inpatient rehab main line
Seven days a week
8:00am – 5:00pm
outpatient rehab main line
Monday – Friday except holidays
8:00am – 5:00pm by appointment only
This Inpatient and Outpatient based health service evaluates, treats, and works to prevent many medical conditions related to a person’s ability to speak.
Cognitive Communication Impairments
Cognitive Communication impairments include any changes in communication that are caused by the disruption of thinking ability. These changes may include word finding difficulty, memory changes, attention issues, and executive functions such as problem solving, planning, and organization. Severe changes may occur including a total loss of speech and language. Causes of cognitive impairment include concussions, strokes, traumatic brain injury (TBI) , anoxic brain injury, tumors, the natural aging process, degenerative diseases, and neurological changes. These changes can have a significant impact on activities of daily living including work, school, relationships and social situations. Diagnosis and treatment of these changes are tailored to the individual.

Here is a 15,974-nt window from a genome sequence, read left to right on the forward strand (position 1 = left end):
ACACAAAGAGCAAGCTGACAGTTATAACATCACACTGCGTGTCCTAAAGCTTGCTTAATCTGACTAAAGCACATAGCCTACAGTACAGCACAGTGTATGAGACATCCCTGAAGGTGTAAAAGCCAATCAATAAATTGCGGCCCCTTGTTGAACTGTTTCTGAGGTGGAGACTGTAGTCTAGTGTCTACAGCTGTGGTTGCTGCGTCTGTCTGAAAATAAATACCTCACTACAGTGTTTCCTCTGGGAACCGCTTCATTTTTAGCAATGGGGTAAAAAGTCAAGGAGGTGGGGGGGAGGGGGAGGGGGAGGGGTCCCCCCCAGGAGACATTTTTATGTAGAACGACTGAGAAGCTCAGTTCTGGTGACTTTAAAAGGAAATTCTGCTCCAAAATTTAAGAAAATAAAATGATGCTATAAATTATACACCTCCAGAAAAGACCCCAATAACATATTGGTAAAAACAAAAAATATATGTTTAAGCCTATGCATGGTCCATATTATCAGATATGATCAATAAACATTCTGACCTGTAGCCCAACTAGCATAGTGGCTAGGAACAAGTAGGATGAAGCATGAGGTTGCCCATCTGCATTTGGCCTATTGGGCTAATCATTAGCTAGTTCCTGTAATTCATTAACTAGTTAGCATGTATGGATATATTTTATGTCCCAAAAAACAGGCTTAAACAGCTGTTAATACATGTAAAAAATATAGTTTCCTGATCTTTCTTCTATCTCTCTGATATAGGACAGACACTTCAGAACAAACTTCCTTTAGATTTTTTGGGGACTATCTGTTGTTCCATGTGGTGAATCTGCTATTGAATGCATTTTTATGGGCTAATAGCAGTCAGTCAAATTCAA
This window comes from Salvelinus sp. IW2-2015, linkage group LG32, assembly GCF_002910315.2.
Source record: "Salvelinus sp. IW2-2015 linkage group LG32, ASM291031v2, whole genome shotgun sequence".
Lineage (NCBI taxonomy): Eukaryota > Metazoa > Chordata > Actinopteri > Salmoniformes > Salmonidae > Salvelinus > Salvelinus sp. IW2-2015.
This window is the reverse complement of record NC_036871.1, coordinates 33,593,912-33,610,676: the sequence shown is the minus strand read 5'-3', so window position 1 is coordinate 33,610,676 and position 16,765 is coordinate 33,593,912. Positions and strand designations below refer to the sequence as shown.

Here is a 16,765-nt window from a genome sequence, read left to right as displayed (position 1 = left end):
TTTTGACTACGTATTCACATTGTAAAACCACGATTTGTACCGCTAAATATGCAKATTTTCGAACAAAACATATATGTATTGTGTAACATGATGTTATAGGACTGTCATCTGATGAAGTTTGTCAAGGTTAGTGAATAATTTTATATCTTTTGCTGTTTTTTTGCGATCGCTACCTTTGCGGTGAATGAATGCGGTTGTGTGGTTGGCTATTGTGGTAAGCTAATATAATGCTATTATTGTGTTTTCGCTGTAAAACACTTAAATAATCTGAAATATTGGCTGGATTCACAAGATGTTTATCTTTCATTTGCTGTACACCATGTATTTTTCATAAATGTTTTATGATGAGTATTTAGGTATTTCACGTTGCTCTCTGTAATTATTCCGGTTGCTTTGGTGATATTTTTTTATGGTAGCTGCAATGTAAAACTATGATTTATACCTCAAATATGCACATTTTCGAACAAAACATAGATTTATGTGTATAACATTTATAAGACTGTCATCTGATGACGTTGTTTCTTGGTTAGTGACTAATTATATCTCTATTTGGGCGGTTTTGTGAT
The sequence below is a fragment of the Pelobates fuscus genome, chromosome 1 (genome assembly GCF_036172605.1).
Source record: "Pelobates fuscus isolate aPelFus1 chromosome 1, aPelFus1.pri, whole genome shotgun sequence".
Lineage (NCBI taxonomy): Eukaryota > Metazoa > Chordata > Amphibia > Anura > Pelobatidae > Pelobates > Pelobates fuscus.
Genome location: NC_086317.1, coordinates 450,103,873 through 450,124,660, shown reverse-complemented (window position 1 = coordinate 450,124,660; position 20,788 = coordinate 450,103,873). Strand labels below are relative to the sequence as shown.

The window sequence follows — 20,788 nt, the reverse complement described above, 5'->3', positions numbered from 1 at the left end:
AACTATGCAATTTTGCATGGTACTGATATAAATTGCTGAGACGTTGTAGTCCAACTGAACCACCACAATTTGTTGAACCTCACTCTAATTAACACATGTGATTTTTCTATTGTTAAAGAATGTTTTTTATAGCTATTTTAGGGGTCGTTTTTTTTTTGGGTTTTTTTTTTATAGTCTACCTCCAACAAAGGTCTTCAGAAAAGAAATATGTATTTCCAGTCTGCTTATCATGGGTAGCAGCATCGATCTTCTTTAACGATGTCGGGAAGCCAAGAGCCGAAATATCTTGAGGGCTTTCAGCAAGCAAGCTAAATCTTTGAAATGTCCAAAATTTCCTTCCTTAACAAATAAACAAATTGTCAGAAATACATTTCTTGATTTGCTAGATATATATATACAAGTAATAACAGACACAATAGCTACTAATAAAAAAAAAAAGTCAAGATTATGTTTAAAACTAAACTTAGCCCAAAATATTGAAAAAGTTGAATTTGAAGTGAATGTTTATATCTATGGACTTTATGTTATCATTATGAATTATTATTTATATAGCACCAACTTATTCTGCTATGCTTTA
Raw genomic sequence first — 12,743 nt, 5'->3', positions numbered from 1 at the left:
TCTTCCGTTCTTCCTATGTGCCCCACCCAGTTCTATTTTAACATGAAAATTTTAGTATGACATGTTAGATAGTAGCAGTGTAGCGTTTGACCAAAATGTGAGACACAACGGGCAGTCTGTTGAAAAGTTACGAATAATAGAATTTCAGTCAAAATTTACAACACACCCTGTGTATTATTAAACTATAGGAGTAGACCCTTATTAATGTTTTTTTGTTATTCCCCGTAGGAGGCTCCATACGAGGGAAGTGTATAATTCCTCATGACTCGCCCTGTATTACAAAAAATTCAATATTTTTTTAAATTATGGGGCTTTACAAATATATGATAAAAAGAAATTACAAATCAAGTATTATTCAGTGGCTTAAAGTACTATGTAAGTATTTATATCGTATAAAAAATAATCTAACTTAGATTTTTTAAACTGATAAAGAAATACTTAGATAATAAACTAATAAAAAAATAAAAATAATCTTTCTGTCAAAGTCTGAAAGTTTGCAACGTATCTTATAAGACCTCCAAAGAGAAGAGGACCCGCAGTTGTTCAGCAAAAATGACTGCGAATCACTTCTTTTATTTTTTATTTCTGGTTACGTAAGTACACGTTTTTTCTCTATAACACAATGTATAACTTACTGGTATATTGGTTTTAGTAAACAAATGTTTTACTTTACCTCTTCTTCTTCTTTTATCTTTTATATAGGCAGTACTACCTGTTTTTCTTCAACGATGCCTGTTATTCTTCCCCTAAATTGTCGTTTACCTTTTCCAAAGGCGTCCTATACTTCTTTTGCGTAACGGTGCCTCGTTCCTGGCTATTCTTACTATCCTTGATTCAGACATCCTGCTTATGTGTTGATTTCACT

Swallowing Problems (Dysphagia)
Swallowing problems (Dysphagia) include any complaints or issues with handling and moving foods and or liquids from the mouth and travelling to the stomach. Common swallowing complaints include: feeling like food gets ‘stuck’; coughing before, during, or after drinking or eating; choking; frequent respiratory infections including pneumonia; wet sounding vocal quality; avoiding certain foods that used to be enjoyed; taking longer to eat; weight loss; throwing up after eating. If you have any of these issues and they are new, unexplained, or are getting worse please see your regular physician. If warranted, a referral will be made to our Speech Language Pathologist or another specialist to evaluate your swallow.
There are two general types of swallowing evaluations performed by our Speech Language Pathologist: a Clinical Swallowing Evaluation and a Modified Barium Swallow Evaluation.
Clinic Swallowing Evaluation